Every July since 1985, a French music festival has showcased top international talents featuring hundreds of mainly free top classical, opera, jazz and DJ music concerts. This year’s edition of the Festival Radio France Occitanie Montpellier featured 707 artists, including six orchestras and four choirs. And the festival hosted the important Eurovision Young Musicians competition, for the very first time in France. Despite Gramaphone’s praise of this year’s festival, as “the jewel in Radio France’s crown,” it remains relatively unknown in the English-speaking world. It’s one of the most brilliant musical experiences and deserves to be much better known than it is outside of the south of France.
This festival offers a huge program, with national and international talent in picturesque venues, in and around the ancient city of Montpellier. It’s a musical, multi-genre feast presented in a modern concert hall, an historic opera house, grand churches and in open air spaces. The Festival Radio France Occitanie Montpellier offers symphony concerts, operatic performances, chamber music, performances by young soloists as well as jazz, world music and electronic music.
A classical highlight this July included a concert in a gallery in Musée Fabre, surrounded by 18th-century paintings. Headed by Ophélie Gaillard on cello, the brilliant Ensemble Pulcinella performed Handel, Vivaldi and a “curious collection of Scots tunes” by James Oswald, with Pablo Valetti and Nicolas Mazzoleni (violins), Clotilde Guyon (bass) and Paolo Zanzu (harpsichord).
The festival prides itself on showing new talents in their Discovery lunchtime concerts at the Corum concert hall. The sparkling duo of Violaine Despeyroux on viola and Olga Kirpicheva on piano performed pieces with great sensitivity by Schumann, British composer York Bowen and a modern work by Franco-Ukrainian modern composer Dimitri Tchesnokov.
With emerging talent as a focus, it was appropriate that the Festival hosted the final of the Eurovision Young Musicians competition for the first time in France. The classical music contest, held every two years since 1982, offers the broadest possible stage to talented young classical musicians to help them embark on an international career. The first Eurovision Young Musicians was held in Manchester. Since then it has been held six times in Vienna, twice in Cologne and Switzerland (Geneva, Lucerne) and once each in Copenhagen, Amsterdam, Brussels, Warsaw, Lisbon, Bergen and Berlin. The eleven musicians in the 40th anniversary edition of Eurovision Young Musicians in Montpellier was judged by five industry professionals. Violinist Daniel Matejča won for a brilliant performance from Shostakovich’s 1st violin concerto. He was awarded a cash prize and given a professional concert. The second place prize went to Germany’s Philipp Schupelius with third place going to Norway’s Alma Serafin Kraggerud.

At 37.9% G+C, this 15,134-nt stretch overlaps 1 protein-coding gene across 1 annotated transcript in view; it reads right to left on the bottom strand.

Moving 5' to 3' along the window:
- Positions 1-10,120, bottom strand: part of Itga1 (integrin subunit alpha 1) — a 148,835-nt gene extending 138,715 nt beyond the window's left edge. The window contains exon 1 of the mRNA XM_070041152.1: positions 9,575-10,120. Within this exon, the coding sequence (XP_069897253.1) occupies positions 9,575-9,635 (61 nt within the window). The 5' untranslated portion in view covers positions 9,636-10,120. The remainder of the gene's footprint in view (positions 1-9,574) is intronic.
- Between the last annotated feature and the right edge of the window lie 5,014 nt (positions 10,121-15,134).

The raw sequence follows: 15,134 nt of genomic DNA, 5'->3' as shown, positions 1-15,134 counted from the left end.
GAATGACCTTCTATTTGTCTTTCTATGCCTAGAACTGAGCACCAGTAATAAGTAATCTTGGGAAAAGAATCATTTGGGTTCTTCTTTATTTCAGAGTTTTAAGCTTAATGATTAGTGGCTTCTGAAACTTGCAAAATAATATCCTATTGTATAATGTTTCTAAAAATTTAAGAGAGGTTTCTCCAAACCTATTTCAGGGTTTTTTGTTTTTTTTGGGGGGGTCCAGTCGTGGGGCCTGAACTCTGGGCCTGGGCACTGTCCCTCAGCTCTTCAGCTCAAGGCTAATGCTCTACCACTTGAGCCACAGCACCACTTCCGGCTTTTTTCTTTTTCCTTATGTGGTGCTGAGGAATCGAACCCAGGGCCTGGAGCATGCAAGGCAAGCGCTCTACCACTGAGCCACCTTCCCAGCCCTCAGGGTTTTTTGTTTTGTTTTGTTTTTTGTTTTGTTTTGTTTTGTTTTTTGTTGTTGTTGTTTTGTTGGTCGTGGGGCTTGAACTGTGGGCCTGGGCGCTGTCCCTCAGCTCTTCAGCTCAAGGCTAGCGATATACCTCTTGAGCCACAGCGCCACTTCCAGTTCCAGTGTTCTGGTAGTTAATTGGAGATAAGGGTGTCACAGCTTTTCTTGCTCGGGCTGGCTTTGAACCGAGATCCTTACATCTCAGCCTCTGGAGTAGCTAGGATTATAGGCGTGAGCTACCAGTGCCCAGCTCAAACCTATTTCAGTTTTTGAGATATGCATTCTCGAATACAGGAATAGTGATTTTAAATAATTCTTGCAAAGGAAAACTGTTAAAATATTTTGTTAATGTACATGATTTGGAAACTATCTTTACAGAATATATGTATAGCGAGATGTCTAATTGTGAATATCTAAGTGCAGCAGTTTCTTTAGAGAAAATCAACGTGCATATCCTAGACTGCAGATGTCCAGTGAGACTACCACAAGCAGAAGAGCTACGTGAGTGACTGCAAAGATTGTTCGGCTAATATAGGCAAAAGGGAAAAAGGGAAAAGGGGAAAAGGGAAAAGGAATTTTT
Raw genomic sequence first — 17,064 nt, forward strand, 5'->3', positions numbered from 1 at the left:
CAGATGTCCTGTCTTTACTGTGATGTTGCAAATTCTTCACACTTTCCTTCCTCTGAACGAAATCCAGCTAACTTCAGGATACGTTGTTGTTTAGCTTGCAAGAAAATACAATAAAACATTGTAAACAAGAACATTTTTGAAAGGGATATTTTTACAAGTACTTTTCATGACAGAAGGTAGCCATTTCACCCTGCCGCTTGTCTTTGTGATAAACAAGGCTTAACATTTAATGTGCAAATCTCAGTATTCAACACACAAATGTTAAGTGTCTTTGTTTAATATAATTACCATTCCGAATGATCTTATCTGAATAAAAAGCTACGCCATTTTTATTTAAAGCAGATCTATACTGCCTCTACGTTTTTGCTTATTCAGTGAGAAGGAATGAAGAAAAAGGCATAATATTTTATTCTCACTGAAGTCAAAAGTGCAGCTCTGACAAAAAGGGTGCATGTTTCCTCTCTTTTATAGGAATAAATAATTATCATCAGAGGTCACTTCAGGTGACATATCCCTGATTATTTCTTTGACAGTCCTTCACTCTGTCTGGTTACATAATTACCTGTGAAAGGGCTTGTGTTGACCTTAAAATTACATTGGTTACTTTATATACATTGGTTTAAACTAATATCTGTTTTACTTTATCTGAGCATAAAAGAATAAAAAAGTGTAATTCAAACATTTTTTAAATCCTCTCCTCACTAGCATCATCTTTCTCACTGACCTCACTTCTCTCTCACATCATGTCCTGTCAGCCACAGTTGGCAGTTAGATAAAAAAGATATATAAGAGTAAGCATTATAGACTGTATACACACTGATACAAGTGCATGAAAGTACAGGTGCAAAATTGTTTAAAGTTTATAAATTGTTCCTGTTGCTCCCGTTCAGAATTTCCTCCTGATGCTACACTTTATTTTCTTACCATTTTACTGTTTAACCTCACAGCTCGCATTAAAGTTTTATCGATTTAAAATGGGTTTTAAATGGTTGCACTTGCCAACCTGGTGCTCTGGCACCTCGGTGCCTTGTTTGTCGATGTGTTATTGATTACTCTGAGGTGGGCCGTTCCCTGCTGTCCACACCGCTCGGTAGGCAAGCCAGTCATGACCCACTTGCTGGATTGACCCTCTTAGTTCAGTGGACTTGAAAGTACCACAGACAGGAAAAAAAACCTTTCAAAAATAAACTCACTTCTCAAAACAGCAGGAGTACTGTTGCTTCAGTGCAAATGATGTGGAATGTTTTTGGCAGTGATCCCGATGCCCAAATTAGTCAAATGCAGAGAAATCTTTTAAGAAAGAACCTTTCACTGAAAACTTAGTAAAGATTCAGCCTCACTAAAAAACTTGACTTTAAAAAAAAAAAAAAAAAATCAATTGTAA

In the glorious St Pierre Cathedral, Les Éléments vocal ensemble paired with Les Ombres orchestra under the direction of Joël Suhubiette to perform a brilliant selection of 17th-century English songs, and choral pieces by Handel and Purcell.
“Jazz en plein air” is a special experience at à l’Amphithéâtre d’Ô, in a pine-filled forest. Two concerts run every evening for the three weeks of the festival. Touted as an unmissable gig at the outdoor venue, British jazz pianist Liam Noble did not disappoint. In fact, he ably performed an unexpected additional gig when one act cancelled last minute. With Tom Herbert on bass and Seb Rochford drums, Noble performed an eclectic mix of standards, originals and improvisations. This mixture of approaches has always characterized Noble’s music. You can hear the influence of Thelonious Monk and he also creates asserts unusual electronic sounds.
Tohu Bohu, the electronic music part of the Radio France festival, is expertly run by director Pascal Maurin, a veteran music promoter who also runs Festival Résonance in Avignon. Tohu Bohu is built around established artists and DJs from capitals such as London, Paris or Berlin. Since its launch in 2001, Maurin has been bringing big names who’ve wowed the crowd, including Detroit techno pioneer Derrick May, the late great Andrew Weatherall, French giant Laurent Garnier and German DJ Ben Klock. This year British DJ and producer Archie Hamilton brought a spectacular set of deep house to thrill the crowd in the large square outside the town hall. Also on the lineup this year were fellow Brits, Or:la, breakthrough DJ of the year and veteran Daniel Avery.